September 27, 2015
My Hajj has officially ended.
The final rite of Hajj is to do one final Tawaf before leaving Mecca. It’s a way of bidding farewell to the House of God; after doing it, a pilgrim isn’t allowed to engage in commerce until they leave Mecca.
It was a bit stressful. We (Abdulrashid and I) were on the second level [of the Haram] when suddenly, out of nowhere, there was a stampede. We never found out what caused it. But one minute we were walking and the next there was a mob of people running toward us. It only lasted about 5-10 seconds, but it was terrifying. I saw Abdulrashid in front of me, and he stopped for a second, then turned and ran as the crowd came closer. I immediately ran to the edge of one of the indoor balconies and pressed myself against the balcony, gripping the stone ledge for my life. Some brave security guards jumped in and stood with their hands in the air, shouting at the crowd to be calm. Thank God nothing bad happened and no one got hurt.
The 1 minute stampede
The stampede I mentioned above only lasted for maybe a minute. I don’t know how it started.One of my travel companions said that, when we were first in Mecca, she was praying Fajr in the Haram when there was a loud bang, and people just started running. Everyone thought it was a bomb, but it turns out the reciter just dropped the microphone. But with the entire masjid having speakers like a stadium, it was loud enough to send everyone running in a panic, until the reciter told everyone to be calm.
This time, however, there was no sudden sound. No trigger. It just happened, seemingly out of no where.
Abdulrashid and I were walking and everyone ahead of us suddenly turned around and started running in the opposite direction. Something must have happened beyond my field of view, but all I remember is freezing for half a second as a crowd started rushing toward me, before turning and running. I ran for a few feet and latched onto the balcony ledge and gripped as the crowd passed around me, bumping into me. I felt fear and panic—it actually happened, I was in a stampede.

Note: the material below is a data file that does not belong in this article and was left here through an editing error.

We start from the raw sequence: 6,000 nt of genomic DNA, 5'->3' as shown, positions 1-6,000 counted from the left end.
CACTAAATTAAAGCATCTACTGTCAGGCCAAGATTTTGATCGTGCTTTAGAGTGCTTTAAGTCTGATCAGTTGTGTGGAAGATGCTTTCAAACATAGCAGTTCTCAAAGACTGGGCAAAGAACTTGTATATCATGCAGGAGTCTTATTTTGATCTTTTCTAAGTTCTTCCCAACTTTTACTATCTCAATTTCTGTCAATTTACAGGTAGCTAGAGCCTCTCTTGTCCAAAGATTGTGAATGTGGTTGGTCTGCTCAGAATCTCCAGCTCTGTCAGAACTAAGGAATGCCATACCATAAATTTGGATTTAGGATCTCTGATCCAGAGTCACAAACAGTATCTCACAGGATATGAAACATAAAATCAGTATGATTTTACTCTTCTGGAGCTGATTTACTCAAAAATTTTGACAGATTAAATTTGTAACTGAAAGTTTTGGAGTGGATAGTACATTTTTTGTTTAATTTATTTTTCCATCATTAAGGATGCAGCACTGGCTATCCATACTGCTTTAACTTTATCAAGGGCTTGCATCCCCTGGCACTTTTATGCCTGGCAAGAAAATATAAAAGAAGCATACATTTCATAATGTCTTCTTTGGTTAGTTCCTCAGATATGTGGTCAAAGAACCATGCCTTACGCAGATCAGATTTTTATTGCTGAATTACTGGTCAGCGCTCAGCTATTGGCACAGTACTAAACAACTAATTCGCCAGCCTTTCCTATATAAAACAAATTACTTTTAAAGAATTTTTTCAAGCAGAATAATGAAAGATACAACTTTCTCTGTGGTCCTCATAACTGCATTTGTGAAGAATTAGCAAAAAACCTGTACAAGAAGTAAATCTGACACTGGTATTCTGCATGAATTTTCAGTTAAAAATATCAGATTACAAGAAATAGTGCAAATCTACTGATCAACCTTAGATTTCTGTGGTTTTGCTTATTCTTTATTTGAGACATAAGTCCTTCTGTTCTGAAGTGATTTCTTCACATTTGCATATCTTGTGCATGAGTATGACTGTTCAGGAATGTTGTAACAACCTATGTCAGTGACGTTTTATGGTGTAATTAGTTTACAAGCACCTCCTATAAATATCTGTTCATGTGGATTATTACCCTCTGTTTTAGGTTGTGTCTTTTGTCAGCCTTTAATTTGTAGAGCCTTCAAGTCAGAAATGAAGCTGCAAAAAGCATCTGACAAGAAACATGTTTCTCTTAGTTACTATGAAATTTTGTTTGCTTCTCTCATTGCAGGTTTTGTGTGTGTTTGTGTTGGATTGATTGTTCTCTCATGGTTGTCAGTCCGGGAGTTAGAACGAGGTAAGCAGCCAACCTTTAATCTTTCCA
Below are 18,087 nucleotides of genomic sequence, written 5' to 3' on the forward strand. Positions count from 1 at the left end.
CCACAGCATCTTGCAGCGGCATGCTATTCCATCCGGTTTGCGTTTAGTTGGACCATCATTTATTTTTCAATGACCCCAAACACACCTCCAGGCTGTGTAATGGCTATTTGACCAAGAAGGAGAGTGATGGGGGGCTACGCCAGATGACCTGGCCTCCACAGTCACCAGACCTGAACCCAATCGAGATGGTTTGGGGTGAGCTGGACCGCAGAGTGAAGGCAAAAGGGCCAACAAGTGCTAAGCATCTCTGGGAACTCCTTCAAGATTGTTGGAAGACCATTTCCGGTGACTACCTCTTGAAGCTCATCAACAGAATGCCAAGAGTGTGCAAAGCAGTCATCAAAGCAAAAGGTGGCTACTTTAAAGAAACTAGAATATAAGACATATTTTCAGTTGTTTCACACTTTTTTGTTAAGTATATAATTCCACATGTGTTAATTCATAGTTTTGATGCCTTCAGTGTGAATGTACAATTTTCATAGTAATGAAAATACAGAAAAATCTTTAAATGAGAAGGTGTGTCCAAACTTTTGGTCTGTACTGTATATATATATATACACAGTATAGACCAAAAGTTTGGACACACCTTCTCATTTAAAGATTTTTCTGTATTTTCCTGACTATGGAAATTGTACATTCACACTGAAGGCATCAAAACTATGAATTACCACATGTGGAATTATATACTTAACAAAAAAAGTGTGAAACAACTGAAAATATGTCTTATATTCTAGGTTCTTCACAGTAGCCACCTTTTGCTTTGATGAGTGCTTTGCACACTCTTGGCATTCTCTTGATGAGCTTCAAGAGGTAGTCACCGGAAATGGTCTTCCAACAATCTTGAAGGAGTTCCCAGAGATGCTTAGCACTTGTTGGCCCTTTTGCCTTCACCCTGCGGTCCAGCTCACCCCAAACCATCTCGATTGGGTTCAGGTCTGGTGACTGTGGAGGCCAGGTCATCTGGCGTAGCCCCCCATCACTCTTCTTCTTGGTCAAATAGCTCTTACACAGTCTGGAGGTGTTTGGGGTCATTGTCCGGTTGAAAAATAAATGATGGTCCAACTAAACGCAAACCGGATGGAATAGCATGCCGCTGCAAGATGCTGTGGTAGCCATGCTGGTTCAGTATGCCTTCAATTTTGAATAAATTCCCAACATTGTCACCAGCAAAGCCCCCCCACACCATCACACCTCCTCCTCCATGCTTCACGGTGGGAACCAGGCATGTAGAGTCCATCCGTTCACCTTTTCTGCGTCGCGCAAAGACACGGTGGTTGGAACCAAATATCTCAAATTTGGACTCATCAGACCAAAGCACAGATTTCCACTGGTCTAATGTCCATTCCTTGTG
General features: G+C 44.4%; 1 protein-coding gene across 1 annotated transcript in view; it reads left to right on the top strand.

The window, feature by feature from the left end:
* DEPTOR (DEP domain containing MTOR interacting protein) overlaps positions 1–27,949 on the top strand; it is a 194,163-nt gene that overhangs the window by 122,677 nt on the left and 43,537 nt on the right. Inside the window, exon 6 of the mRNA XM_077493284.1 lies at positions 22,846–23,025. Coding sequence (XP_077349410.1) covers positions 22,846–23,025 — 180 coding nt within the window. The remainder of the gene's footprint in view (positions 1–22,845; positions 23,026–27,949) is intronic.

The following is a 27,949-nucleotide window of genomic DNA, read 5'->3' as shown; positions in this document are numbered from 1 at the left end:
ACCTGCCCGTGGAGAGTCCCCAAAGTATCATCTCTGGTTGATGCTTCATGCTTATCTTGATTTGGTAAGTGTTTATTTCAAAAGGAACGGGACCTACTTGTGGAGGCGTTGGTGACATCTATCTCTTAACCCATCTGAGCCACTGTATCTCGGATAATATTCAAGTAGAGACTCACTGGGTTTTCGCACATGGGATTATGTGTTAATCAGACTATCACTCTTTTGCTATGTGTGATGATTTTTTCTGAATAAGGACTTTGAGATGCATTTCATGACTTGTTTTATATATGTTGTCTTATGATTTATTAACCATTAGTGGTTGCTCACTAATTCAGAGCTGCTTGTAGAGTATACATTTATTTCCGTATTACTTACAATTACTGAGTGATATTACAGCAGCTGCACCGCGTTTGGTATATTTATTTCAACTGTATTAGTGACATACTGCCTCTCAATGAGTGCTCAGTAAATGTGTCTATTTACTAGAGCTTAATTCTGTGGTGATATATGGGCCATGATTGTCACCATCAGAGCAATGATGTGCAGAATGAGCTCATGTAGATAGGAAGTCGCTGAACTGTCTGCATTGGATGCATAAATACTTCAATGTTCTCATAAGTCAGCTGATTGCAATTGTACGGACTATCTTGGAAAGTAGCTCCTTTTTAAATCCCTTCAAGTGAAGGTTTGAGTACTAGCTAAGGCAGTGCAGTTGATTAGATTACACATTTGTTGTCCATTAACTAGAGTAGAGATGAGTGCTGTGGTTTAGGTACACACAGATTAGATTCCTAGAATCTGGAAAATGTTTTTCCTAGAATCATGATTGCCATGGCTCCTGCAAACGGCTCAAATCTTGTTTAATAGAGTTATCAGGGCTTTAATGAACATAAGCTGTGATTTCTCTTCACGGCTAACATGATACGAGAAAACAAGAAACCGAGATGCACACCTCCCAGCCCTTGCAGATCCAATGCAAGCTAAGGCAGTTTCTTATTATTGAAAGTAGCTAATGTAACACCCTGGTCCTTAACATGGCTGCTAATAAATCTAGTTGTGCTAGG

The security guards jumped into the crowd and shouted at everyone to stop. And, surprisingly, everyone did. The situation erupted and was contained in a matter of minutes. The crowd stopped running, and everyone continued to walk in the proper direction.
After it had finished, though, I remained in a constant state of alert, on edge and waiting for it to happen again. Abdulrashid insisted that we finish at ground level, so it would be quicker. However, it was also the most packed. I fought to try and finish tawaf on the second level because it was more spacious and, if a stampede did happen again, it would be safer. Plus, after what just happened, I didn’t want to be in a crush of people.
Eventually Abdulrashid won out and we finished our tawaf at ground-level. I tied to busy myself with prayers and mindfulness, but my whole body seemed to be on the edge of panic. Death still loomed in the back of my mind.
A common thing people ask is how stampedes can happen, and why can’t people just stop? I wondered that myself.